Romance

Pemberley, Manderley and Howards End: the real buildings behind fictional houses

31 July 2017
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From The Guardian:

Howards End, Manderley, Brideshead – some fictional houses are as unforgettable as the characters who inhabit them. They can provide a sense of identity, as in the novels of Walter Scott, which were set in a time when a man was distinguished by the land and house from which he got his name. They can convey ideas of personality, as Charles Dickens’s living spaces reflect the quirks of his characters. They can offer us symbols of social status, as with Jane Austen’s Pemberley, or some tangible link to the past, as so ardently forged by writers such as Evelyn Waugh.

The house that commands the fictional centre of a story exerts a power over the characters: their behaviour, aspirations and fate. In my research into houses in British literature, I wanted to find out what drove authors, from Austen to Alan Hollinghurst, to home in on a particular house or type of house as the focus of their fictional worlds. The British may not have the monopoly on house-centred stories, but the literature is filled with thinking, writing, and imagining houses in ways that betray a particular consciousness of house and home. Some of the most celebrated novels, such as Howards End or Brideshead Revisited, signal this from the title, while others sneak us in through the back door, as it were, so that we understand the importance of the house only once we’re ambling along the passageways, scrutinising the furnishings. But once over the threshold, fictional houses have us in their spell. As Daphne du Maurier said of Menabilly, the house that inspired her characters’ devotion to Manderley, it possessed her “even as a mistress holds a lover”.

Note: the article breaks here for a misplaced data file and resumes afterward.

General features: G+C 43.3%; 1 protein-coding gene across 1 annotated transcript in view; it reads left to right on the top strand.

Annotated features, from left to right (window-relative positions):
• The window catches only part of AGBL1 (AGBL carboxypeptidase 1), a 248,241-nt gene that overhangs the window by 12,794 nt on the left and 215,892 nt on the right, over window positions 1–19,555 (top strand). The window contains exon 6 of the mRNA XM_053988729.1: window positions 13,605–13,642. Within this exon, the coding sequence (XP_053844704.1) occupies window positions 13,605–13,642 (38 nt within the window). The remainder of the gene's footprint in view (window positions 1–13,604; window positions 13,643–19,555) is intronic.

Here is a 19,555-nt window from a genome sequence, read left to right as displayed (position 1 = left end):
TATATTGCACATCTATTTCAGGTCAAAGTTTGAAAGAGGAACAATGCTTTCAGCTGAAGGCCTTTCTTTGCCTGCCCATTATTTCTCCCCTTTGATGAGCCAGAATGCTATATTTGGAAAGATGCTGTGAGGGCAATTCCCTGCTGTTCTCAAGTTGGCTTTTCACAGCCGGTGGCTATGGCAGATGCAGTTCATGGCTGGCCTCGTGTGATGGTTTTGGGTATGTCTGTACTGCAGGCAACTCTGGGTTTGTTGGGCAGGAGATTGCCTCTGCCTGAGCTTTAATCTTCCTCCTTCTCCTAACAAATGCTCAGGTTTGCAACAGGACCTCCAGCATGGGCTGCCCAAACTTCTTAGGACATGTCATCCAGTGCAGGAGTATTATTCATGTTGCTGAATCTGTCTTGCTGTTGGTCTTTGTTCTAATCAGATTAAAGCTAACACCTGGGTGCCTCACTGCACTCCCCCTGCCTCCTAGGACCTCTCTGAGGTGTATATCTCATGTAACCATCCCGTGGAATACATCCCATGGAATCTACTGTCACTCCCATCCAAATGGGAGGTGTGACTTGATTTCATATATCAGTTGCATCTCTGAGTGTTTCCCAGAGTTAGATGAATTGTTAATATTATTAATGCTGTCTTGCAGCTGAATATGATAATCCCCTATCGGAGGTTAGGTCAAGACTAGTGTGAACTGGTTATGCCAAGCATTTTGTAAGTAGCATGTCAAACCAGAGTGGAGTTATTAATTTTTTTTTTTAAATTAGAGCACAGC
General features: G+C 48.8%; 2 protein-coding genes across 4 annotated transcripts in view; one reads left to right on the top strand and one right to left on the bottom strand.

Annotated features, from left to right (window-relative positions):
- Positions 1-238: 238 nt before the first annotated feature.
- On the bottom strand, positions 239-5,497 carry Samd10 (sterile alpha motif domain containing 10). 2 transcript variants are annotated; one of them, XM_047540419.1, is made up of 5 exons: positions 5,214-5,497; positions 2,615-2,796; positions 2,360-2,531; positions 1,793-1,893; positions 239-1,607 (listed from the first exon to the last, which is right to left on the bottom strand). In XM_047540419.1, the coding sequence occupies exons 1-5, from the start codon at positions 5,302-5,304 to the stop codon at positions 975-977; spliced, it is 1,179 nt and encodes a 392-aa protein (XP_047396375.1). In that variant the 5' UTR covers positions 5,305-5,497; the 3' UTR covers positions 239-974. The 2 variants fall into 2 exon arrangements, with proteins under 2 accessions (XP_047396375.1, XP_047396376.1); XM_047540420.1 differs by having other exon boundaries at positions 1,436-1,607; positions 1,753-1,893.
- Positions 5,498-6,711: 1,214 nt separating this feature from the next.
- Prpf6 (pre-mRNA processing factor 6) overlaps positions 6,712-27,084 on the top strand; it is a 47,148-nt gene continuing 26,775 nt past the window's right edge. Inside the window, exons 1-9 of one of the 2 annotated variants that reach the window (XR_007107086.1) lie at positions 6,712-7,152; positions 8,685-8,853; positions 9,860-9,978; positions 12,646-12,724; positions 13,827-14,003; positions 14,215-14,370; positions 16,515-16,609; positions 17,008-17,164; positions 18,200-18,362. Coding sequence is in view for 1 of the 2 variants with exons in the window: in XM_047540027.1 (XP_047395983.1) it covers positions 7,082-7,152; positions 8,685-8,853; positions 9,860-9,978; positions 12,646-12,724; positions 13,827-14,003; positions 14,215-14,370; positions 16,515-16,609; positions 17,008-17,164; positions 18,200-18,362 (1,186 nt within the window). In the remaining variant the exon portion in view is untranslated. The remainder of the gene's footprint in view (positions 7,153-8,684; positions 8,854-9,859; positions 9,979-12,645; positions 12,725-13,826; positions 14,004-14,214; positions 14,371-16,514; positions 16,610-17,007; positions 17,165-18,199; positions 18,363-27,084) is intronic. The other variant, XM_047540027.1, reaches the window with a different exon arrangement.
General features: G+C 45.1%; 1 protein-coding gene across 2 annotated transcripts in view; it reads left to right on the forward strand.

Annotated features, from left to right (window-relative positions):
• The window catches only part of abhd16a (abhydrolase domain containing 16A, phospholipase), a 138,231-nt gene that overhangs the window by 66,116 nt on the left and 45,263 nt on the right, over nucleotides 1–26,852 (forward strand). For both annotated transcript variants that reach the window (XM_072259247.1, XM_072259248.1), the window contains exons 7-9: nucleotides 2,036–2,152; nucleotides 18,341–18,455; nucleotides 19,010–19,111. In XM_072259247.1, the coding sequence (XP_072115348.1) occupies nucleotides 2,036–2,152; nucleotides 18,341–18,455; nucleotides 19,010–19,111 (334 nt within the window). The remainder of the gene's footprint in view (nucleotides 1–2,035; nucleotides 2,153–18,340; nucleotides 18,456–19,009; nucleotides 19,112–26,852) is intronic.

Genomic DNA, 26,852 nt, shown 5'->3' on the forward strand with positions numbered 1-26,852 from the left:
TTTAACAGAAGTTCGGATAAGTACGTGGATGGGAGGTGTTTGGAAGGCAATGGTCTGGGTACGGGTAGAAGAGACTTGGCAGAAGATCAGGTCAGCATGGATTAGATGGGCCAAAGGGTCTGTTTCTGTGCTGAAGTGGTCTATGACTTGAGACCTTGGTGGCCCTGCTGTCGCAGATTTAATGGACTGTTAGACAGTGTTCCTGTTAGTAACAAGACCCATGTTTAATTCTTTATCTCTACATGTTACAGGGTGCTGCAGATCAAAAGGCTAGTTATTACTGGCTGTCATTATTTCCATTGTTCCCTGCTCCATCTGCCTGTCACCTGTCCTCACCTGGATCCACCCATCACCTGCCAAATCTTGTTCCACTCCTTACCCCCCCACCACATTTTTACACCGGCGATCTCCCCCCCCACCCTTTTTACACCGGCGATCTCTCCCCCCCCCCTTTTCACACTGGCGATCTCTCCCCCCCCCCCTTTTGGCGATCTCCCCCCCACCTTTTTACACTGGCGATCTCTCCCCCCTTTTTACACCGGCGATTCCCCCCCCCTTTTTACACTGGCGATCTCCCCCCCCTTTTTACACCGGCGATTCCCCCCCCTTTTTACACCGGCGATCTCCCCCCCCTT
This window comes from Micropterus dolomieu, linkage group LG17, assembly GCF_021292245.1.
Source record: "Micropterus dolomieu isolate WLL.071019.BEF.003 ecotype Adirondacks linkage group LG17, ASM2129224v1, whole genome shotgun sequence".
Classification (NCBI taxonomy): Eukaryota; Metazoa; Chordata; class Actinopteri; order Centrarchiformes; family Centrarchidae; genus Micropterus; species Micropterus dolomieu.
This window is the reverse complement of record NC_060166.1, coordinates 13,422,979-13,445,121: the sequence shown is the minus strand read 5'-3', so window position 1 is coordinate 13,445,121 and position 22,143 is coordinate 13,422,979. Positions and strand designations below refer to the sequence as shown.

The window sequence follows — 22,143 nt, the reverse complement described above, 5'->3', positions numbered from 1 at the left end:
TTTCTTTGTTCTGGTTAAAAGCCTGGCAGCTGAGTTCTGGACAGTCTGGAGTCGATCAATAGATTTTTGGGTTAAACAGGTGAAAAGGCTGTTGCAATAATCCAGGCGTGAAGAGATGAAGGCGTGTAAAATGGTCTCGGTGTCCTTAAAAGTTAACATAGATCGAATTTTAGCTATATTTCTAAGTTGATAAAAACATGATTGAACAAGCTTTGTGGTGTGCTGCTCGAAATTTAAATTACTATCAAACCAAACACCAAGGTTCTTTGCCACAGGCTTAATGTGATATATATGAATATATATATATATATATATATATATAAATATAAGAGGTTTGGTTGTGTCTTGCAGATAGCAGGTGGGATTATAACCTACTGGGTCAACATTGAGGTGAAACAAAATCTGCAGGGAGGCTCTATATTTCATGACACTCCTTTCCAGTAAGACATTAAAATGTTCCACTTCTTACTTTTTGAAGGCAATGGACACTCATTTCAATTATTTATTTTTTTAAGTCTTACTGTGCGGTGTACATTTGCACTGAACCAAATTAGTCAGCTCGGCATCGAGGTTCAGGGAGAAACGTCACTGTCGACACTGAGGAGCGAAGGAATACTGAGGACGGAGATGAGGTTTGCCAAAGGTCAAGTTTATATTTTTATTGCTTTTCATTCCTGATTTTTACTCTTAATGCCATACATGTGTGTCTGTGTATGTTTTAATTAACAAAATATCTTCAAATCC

. . . .

Godmersham Park, Kent:
Jane Austen 

The daughter of a vicar, Jane Austen grew up in a household of more modest means than many in her circle. She attended parties, balls and other social gatherings at plenty of grand Hampshire country houses, writing to her sister Cassandra in 1800: “I believe I drank too much wine last night at Hurstbourne; I know not else how to account for the shaking of my hand today.” But it was Godmersham, in Kent, and the smaller, less spectacular but still impressive Chawton House in Hampshire, two properties inherited by her brother Edward after he was adopted by childless relatives, that helped her to inhabit the world of her more privileged characters.

In Edward Austen’s day, Godmersham had 5,000 acres of land (today it still has 2,000). The house was built in 1732 by the Knight family, who added two wings in the 1780s before Edward inherited the property in 1797. It still has several wings and retains its elegant Italianate style. It is sometimes speculated that the more famous Chatsworth in the Peak District was the inspiration for Mr Darcy’s Pemberley, but it was at Godmersham that Austen experienced living in a large house, with many servants and entertainments. She spent long hours writing letters in the library, and the vicarage – still extant on the property – is thought to have inspired Mr Collins’s house in Pride and Prejudice. The place was luxurious to Austen: “I have no occasion to think of the price of Bread or of Meat where I am now; – let me shake off vulgar cares & conform to the happy Indifference of East Kent wealth.” By contrast, writing in 1798 from the rectory at Steventon in Hampshire, where she grew up, she complained: “People get so horridly poor & economical in this part of the World, that I have no patience with them. – Kent is the only place for happiness, Everybody is rich there.”